Kwara State Sets Up Committee To Eliminate River Blindness

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Governor Abdulfatah Ahmed of Kwara state
The kwara Commissioner for Health, Dr Suleiman Alege, has
said that the state has set up a Technical Advisory Committee on Neglected
Tropical Diseases (NTDs), especially River Blindness.

Alege, who made this known in Ilorin on Saturday when he
received the Sight Savers of Nigeria, said the the committee would assist
eliminating river blindness and other diseases in the state.
He said the Federal Government had launched a robust and
integrated multi-year national plan to control and eliminate the river
blindness in Nigeria by 2020.
The commissioner said that 
the government had inaugurated a committee to work with the affected
local governments in the state to reduce the scourge in the communities.
The commissioner explained that NTDs were poverty-related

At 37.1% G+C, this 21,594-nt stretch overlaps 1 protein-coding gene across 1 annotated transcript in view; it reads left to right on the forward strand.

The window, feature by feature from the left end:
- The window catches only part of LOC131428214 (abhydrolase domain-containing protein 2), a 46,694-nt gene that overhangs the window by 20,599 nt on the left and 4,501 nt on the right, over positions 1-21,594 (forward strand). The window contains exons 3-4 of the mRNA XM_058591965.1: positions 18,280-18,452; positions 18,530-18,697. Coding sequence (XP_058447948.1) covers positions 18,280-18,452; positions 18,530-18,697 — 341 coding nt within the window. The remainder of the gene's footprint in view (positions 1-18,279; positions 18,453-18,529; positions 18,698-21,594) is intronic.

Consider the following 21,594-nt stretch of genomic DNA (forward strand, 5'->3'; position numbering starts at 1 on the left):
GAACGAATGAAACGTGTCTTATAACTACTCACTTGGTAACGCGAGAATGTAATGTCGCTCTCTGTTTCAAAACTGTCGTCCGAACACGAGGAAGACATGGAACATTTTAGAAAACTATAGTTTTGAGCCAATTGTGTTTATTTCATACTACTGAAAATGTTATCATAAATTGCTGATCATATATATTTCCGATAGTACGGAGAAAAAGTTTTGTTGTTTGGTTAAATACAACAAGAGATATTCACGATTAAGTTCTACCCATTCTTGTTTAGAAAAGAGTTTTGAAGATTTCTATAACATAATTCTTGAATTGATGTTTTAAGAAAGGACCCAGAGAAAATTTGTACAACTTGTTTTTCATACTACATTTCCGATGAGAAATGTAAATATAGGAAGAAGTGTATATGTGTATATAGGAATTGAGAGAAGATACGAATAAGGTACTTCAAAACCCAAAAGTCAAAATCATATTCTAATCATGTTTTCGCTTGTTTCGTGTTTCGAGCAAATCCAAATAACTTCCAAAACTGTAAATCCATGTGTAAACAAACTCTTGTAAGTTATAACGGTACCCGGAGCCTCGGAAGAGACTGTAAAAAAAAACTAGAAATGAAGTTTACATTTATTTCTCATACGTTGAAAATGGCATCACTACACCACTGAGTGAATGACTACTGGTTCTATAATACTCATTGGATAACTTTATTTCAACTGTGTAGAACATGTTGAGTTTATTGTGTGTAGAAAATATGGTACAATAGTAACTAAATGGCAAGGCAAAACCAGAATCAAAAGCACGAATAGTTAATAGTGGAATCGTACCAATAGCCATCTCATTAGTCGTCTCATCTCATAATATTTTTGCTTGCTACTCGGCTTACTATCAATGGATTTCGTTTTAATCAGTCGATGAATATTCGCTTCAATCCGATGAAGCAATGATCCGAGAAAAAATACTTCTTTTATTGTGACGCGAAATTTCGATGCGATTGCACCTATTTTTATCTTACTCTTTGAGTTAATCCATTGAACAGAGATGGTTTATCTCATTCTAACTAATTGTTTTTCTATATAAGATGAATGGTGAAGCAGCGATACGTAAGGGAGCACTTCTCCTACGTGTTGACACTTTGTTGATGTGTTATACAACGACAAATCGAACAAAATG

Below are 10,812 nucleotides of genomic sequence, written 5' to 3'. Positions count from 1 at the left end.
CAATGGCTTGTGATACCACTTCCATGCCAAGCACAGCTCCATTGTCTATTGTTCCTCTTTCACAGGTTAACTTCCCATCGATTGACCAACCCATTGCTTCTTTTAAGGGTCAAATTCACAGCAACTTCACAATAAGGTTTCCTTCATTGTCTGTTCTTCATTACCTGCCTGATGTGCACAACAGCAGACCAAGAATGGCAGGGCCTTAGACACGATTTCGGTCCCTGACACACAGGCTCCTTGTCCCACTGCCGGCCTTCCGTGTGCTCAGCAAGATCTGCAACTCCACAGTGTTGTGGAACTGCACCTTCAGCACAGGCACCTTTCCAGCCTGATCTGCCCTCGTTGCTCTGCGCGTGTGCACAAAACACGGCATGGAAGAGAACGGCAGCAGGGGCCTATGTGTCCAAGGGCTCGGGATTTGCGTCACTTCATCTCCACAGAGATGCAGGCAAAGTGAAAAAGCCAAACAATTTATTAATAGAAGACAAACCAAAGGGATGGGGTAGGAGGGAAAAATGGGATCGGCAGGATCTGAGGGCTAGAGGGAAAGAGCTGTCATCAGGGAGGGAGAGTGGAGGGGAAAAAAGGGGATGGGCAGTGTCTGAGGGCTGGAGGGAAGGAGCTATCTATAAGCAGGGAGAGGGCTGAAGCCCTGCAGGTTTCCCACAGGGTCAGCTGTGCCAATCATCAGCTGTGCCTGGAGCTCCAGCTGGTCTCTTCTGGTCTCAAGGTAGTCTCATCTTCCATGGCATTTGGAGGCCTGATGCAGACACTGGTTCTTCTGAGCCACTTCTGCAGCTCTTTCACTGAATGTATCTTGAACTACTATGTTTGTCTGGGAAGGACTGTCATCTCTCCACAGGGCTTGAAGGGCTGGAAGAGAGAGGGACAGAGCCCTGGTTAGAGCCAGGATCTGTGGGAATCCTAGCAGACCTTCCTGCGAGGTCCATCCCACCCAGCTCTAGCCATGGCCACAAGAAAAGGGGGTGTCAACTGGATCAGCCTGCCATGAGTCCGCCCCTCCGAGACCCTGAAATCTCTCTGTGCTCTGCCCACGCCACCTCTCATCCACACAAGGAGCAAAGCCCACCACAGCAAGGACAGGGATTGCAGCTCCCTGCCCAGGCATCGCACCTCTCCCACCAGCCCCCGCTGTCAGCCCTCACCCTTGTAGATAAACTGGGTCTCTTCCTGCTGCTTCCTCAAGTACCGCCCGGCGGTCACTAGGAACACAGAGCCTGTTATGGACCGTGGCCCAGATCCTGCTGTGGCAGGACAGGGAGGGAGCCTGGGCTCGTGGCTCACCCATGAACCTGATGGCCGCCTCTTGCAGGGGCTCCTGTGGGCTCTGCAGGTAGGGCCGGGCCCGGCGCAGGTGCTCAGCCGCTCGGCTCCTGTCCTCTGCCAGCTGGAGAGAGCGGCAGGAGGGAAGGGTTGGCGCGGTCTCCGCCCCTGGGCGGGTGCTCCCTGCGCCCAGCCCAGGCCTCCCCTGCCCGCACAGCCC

and degenerating diseases.
He included astrachoma, leprosy, buruli ulcer,
elephantiasis, soil transmitted helminthes, schistosomiasis and river
blindness, among others as degenerating diseases.
“We experience the bigger burden of the disease in Nigeria,
hence we must put all measures on ground to solve the issue because NTDs are
becoming a growing concern which must be tackled holistically,” he said.
Alege noted the state government would not leave any stone
unturned in making health-care delivery available and affordable in every nook
and cranny of the state.
Earlier in his address, the Sight Savers Country Director
for Nigeria and Ghana, Dr Isiyaku Sunday, said the visit was aimed at advocating
for government’s to eliminate river blindness in the state.
He said Sight savers was the leading NGO supporting
onchocerciasis in Africa, adding that they are working in some African
countries like Nigeria, Cameroon, Sierra Leone, Liberia, Uganda, among others.
Sunday said Nigeria bears 25 per cent of the NTDs burden in
the African sub region with some of the NTDS being in the highest number of
reported cases globally.
According to him, this makes them to impact negatively on
life expectancy, education and economic opportunities of affected individuals
and the communities they live in.
He added that the disease could be treated and prevented but
were known to affect the poorest, most marginalised and most remote communities
in the world.

He explained that they thrive where access to potable water,
sanitation and hygiene, health-care and good housing conditions were limited or
even lacking.

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